The history of women’s rights and feminism is often told as though it were a person who should already have gotten to the last milestone or has failed to make enough progress toward it. Around the millennium lots of people seemed to be saying that feminism had failed or was over. On the other hand, there was a wonderful feminist exhibition in the 1970s entitled “Your 5,000 Years Are Up.” It was a parody of all those radical cries to dictators and abusive regimes that your [fill in the blank] years are up. It was also making an important point.
Feminism is an endeavor to change something very old, widespread and deeply rooted in many, perhaps most, cultures around the world, innumerable institutions and most households on Earth—and in our minds, where it all begins and ends. That so much change has been made in four or five decades is amazing; that everything is not permanently, definitively, irrevocably changed is not a sign of failure. A woman goes walking down a thousand-mile road. Twenty minutes after she steps forth, they proclaim that she still has 999 miles to go and will never get anywhere.
It takes time. There are milestones, but so many people are traveling along that road at their own pace, and some come along later, and others are trying to stop everyone who’s moving forward, and a few are marching backward or are confused about what direction they should go in. Even in our own lives we regress, fail, continue, try again, get lost and sometimes make a great leap, find what we didn’t know we were looking for, and yet continue to contain contradictions for generations.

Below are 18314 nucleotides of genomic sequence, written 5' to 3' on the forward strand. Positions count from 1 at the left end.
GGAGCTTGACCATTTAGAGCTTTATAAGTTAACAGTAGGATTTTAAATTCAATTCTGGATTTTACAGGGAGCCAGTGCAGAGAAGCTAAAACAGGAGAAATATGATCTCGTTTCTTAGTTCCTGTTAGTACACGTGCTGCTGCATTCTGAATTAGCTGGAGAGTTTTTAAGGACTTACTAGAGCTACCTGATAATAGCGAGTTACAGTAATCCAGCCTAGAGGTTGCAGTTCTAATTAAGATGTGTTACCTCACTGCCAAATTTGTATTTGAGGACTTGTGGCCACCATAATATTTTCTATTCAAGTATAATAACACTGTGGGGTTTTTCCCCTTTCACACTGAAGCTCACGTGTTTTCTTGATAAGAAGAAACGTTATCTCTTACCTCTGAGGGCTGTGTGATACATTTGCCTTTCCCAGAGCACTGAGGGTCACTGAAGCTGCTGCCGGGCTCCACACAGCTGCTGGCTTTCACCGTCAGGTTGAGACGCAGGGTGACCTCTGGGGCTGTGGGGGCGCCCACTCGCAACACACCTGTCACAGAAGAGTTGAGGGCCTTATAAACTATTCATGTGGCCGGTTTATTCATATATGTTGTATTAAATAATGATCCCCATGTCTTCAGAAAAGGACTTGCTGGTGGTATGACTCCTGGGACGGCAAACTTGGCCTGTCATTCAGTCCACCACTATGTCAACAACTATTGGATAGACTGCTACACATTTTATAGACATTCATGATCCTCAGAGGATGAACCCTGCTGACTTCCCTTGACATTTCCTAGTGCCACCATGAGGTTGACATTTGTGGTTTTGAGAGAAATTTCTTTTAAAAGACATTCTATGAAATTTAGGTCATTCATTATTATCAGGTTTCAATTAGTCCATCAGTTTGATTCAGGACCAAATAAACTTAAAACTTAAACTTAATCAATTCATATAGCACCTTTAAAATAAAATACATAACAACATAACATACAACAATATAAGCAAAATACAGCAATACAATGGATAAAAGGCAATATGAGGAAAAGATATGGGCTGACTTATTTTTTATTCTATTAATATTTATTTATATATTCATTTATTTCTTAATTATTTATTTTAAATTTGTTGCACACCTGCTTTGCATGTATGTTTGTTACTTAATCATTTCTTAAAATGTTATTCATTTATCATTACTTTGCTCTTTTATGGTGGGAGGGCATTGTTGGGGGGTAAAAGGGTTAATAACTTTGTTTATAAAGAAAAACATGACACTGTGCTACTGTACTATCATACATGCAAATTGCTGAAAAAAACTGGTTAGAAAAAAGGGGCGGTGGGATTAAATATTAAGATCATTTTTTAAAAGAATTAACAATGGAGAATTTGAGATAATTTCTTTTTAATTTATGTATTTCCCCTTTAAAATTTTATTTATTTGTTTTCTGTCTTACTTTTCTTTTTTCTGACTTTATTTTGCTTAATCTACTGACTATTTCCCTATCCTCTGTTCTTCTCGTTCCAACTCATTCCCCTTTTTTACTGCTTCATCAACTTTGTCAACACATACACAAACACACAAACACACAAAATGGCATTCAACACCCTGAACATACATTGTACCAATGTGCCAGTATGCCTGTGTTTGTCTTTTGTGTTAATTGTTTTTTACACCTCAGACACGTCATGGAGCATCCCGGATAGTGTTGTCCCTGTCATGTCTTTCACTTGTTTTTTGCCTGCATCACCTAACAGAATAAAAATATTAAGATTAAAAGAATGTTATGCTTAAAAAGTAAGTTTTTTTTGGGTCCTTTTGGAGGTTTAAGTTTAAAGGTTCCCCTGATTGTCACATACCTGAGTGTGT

The road is a neat image, easy to picture, but it misleads when it tells us that the history of change and transformation is a linear path, as though you could describe South Africa and Sweden and Pakistan and Brazil all marching along together in unison. There is another metaphor I like that expresses not progress but irrevocable change: it’s Pandora’s box, or, if you like, the genies (or djinnis) in bottles in the Arabian Nights. In the myth of Pandora, the usual emphasis is on the dangerous curiosity of the woman who opened the jar—it was really a jar, not a box the gods gave her—and thereby let all the ills out into the world.
Sometimes the emphasis is on what stayed in the jar: hope. But what’s interesting to me right now is that, like the genies, or powerful spirits, in the Arabian stories, the forces Pandora lets out don’t go back into the bottle. Adam and Eve eat from the Tree of Knowledge and they are never ignorant again. (Some ancient cultures thanked Eve for making us fully human and conscious.) There’s no going back. You can abolish the reproductive rights women gained in 1973, with Roe v. Wade, when the Supreme Court legalized abortion—or rather ruled that women had a right to privacy over their own bodies that precluded the banning of abortion. But you can’t so easily abolish the idea that women have certain inalienable rights.